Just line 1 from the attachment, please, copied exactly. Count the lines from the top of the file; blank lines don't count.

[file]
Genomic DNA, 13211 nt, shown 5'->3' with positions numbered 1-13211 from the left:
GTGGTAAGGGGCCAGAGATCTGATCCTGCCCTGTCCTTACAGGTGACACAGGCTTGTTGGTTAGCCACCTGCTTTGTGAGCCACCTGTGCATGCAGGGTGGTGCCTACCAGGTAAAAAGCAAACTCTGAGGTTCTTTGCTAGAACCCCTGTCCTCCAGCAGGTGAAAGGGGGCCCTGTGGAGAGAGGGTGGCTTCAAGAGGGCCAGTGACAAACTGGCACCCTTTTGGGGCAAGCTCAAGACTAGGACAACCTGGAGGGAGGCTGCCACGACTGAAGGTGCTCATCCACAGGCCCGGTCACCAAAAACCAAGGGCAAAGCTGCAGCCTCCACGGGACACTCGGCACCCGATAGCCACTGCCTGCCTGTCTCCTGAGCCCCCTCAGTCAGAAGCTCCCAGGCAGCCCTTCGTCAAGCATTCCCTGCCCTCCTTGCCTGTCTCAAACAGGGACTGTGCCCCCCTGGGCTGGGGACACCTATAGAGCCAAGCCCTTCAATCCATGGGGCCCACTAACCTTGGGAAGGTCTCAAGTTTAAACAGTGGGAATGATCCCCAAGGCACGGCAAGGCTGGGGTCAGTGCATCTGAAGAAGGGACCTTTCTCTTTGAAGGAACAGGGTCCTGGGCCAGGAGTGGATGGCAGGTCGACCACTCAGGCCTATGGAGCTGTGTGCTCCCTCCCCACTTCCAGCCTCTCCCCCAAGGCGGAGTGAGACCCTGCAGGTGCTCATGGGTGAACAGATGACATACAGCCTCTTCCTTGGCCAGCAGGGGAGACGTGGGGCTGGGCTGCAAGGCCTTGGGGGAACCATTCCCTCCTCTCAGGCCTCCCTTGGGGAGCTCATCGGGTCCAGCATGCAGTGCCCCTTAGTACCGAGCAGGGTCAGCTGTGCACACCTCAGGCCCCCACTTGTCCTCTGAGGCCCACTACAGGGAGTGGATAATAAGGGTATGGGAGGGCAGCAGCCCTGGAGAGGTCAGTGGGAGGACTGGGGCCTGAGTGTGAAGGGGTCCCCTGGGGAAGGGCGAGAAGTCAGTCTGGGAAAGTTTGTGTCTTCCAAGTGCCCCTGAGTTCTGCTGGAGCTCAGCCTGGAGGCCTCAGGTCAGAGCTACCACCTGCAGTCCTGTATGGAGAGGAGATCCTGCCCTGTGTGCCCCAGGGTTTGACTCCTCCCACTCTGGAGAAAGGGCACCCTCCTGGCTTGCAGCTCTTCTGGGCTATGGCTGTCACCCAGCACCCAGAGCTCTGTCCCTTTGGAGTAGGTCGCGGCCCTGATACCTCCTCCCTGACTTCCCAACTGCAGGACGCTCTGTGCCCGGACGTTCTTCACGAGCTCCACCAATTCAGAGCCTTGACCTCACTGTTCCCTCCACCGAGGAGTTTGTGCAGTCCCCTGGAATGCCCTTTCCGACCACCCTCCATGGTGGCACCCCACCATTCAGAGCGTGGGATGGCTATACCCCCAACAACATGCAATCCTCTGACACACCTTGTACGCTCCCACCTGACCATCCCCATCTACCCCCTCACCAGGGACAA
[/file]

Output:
Genomic DNA, 13211 nt, shown 5'->3' with positions numbered 1-13211 from the left: